‘Writing Home’ by J. K. Rowling

J. K. Rowling has written a contribution to a collection of Remainer essays called ‘Dear Europe.’ Her brief and charming essay — 17 paragraphs with a ‘Freund Hanna’ latch and a story turn in paragraph 9 about her mother’s death –can be read at The Guardian website; see Writing Home.

I confess (after the jump!) to being delighted by the piece for three reasons:

(1) Unlike her twitter persona of old, which consisted in large part of tweets and re-tweets from a pontificatory and dismissive scold about the blind idiocy of all who disagree with her, this essay is open, engaging, and worried about the future of Great Britain not in the European Union. There is nothing harsh or uncharitable about those who voted for and are still in favor of Brexit (and against a second referendum), a rhetorical position much more inviting and potentially persuasive than her former ‘Hurrah for Our Side!’ posting.

(2) ‘Writing Home’ gives us stories of Rowling’s youth and family life that have not appeared in any of the unauthorized biographies. We do get another unflattering vignette of Peter Rowling in contrast to her mother but at least it is a new one. As skeptical even churlish as I am about psychological reading of a writer’s work, biographical details can be helpful and more than just gossip stimulating curiosity. The bits about her stays in Germany and travel in Austria give us a backdrop about why she was tempted to study German at Exeter, a subject she gave up for Classical Studies. This sort of sharing makes me look forward to reading her memoirs, if I doubt she will write them for many, many years.

(3) The argument of ‘Writing Home’ is ultimately sentimental and unpersuasive, even silly. (“My daughter would not have been born except for the ease with which I traveled to Portugal”? Really? A passport stop and check at borders would have derailed her ability to travel, contra every American tourist or vagabond’s experience of Europe…). But it is Rowling sharing her view out of her experience and her concerns about a post Brexit reality, and the story-telling is very good indeed, almost enchanting and well worth a first and second reading for the serious readers of her work.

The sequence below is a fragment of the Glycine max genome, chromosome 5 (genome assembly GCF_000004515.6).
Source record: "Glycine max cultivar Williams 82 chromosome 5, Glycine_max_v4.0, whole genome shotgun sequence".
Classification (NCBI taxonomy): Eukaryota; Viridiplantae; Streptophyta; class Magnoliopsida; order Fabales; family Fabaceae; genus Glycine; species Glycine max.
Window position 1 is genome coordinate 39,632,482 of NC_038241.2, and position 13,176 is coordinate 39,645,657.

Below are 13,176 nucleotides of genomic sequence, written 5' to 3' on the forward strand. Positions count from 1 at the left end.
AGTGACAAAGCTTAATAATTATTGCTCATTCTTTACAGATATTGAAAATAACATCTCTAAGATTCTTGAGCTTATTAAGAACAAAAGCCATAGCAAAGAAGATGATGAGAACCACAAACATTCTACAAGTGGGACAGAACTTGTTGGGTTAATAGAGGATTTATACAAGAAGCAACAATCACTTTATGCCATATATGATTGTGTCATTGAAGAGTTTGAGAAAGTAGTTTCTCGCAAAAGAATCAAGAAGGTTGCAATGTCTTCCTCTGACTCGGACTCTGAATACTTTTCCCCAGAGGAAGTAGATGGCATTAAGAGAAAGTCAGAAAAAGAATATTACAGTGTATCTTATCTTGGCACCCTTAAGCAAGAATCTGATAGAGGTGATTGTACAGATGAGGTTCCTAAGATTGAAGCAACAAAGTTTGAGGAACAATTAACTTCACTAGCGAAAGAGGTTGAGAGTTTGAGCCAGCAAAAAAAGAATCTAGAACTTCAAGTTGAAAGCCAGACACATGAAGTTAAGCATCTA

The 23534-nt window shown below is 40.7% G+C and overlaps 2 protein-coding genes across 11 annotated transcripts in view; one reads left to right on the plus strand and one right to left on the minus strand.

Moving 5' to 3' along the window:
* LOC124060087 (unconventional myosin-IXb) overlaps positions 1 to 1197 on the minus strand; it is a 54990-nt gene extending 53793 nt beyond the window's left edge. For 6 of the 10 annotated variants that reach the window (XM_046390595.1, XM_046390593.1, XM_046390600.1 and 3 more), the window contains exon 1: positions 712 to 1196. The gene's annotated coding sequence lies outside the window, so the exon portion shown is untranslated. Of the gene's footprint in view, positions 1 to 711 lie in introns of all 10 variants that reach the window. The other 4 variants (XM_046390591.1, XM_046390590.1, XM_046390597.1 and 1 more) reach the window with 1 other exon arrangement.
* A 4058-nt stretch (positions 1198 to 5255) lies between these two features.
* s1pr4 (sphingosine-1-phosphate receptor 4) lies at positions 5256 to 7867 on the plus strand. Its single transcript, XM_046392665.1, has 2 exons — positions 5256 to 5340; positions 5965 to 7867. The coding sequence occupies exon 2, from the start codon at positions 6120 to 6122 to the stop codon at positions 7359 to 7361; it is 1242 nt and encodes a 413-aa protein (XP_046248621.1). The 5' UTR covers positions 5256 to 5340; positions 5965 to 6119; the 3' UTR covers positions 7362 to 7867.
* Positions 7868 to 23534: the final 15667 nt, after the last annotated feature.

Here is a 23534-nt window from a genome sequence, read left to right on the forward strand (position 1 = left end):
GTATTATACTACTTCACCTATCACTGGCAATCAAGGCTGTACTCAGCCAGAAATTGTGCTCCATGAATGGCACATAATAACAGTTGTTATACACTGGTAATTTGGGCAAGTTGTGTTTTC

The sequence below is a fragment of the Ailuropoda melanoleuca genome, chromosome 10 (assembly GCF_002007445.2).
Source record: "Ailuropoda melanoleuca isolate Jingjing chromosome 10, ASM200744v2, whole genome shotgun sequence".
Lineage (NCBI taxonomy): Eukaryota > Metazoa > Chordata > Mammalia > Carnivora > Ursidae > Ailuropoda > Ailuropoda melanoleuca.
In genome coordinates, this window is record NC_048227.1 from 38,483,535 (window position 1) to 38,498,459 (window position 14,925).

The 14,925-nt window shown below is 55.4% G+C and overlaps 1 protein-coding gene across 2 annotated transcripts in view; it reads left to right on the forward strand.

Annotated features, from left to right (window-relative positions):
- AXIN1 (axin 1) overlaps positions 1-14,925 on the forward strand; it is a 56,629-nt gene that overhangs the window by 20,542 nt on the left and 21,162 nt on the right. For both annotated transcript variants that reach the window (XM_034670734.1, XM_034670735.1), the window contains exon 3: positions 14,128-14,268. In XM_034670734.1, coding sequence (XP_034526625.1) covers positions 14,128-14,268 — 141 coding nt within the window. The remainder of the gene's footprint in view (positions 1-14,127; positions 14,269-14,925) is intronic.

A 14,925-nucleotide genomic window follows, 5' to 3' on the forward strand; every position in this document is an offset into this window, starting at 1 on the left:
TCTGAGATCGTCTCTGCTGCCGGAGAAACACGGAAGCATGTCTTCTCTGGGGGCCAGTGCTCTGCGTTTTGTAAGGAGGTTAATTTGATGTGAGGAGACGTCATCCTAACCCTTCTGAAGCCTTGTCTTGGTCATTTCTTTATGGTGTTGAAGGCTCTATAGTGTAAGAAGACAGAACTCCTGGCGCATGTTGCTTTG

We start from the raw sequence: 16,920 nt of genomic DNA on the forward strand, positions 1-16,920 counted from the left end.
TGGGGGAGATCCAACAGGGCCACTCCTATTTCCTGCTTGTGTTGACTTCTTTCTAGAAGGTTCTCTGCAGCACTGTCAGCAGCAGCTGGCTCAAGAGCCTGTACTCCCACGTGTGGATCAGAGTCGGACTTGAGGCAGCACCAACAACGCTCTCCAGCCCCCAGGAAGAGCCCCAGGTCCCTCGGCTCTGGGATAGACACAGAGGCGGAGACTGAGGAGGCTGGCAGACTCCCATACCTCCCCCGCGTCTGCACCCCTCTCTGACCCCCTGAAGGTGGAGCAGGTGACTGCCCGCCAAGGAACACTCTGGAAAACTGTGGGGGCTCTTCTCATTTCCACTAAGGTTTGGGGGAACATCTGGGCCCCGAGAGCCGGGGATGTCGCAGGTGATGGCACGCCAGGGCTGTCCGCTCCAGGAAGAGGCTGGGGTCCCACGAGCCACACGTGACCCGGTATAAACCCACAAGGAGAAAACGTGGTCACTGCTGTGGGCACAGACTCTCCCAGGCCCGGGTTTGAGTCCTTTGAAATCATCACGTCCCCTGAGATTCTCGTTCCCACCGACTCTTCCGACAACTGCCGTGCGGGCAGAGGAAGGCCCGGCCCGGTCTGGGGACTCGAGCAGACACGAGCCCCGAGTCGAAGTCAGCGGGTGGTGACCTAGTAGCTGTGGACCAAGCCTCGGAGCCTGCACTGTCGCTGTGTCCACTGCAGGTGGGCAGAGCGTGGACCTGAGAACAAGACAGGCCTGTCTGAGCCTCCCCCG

Check it out and let me know what you think. Is this article, especially when coupled with her last longer tweet, a sign of a new, more mature and modest Rowling?

I confess that this is my hope. Perhaps like you, I am exhausted after the several years of increasingly hysterical prophecies of doom about Brexit, President Trump, and the ecological apocalypse of Climate Change (sound of rolling thunder in the distance). Those without identity or orthodox faith have made Chicken Little resistance to one, two, or all three their intersectional secular religion and political vocation; each in turn has been reduced to subjects about which one is supposed to parrot the received intelligent consensus in order to demonstrate fidelity to class and caste belief parameters. I’m hopeful that we no longer have to read Rowling’s harsher pronouncements on Brexit and that her future political comments will be as sober and charitable as this piece was.

To include more Voltaire! Your comments and corrections are coveted, as always.


  1. David Llewellyn Dodds says

    Indeed, nice, vivid, atmospheric… And, as to argument, inanely silly. As the Wikipediast reminds us, “The EU and European citizenship were established when the Maastricht Treaty came into force in 1993.” Every date and age she notes was pre-EU. Those “freedoms we had” (I enjoyed Interrailing, too, in my pre-1993 day) are exactly what existed prior to the full 1993 Brenter – though I suppose EUrocratic spite might contrive to make After variously less than Before.

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